A plaque remaining from the Big Apple Night Club at West 135th Street and Seventh Avenue in Harlem.

Above, a 1934 plaque from the Big Apple Night Club at West 135th Street and Seventh Avenue in Harlem. Discarded as trash in 2006.

Recent entries:
“What does breast milk taste like?"/"Umami.” (8/18)
“I’ve got this awful disease where I can’t stop telling airport jokes. Doctor says it’s terminal” (8/18)
“I keep randomly shouting out ‘Broccoli’ and ‘Cauliflower’—I think I might have florets” (8/18)
“Never play hide and seek with mountain ranges because they peak” (8/18)
Entry forthcoming (8/18)
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Entry from July 13, 2004
Big Onion
In 1991, "Big Onion" Walking Tours started in New York City. I keep thinking they have the wrong city. Chicago is often called the "big onion" because some people think that's what the name "Chicago" means.

According to the "Big Onion" people, long before it was called "the Big Apple," people who knew New York called it "the Big Onion." I asked them simple questions. Who said this? When did they say it? Do you have any historical citations for "Big Onion"? I wasn't given anything.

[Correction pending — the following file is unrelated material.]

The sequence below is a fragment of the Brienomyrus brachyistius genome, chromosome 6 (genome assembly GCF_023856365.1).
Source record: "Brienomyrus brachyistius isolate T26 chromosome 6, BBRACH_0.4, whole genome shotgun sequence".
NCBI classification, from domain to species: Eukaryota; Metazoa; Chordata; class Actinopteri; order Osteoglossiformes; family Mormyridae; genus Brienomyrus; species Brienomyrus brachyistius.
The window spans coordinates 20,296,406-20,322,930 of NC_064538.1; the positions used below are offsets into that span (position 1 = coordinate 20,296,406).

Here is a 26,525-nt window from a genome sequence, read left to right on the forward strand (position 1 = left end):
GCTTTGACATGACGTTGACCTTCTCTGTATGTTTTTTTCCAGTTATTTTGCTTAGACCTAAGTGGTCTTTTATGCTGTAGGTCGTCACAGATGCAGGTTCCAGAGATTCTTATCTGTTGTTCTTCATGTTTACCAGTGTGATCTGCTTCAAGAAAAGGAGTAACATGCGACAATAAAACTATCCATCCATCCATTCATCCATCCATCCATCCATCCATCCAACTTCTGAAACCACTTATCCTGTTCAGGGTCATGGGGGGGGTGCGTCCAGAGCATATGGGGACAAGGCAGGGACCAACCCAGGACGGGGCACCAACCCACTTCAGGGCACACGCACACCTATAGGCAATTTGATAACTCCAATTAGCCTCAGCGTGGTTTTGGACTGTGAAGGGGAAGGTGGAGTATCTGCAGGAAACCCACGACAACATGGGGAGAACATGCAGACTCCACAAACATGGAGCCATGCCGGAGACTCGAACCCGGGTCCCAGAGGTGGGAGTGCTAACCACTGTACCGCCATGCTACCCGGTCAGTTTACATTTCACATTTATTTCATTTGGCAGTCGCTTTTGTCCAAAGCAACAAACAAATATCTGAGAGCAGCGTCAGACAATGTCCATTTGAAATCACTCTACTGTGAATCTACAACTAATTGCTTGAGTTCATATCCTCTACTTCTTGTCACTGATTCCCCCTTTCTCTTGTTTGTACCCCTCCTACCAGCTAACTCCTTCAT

The New York Times is completely digitized. A search for "big onion" in the Times and in the digitized Brooklyn Eagle turns up not a single citation.

The walking tour company is about the only place you'll see "Big Onion." It's a good walking tour company -- with a bad name.

Only one relevant hit shows up on the millions of digitized pages of Newspaperarchive.com. As you might have guessed, the use is post-Big Apple:

27 December 1986, Frderick (MD) Post, pg. A-8, col. 4:
These and other tidbits are revealed in Sharon Churcher's new book, "New York Confidential," which refers to the Big Apple as the Big Onion.
Posted by Barry Popik
New York CityNicknames/Slogans • Tuesday, July 13, 2004 • Permalink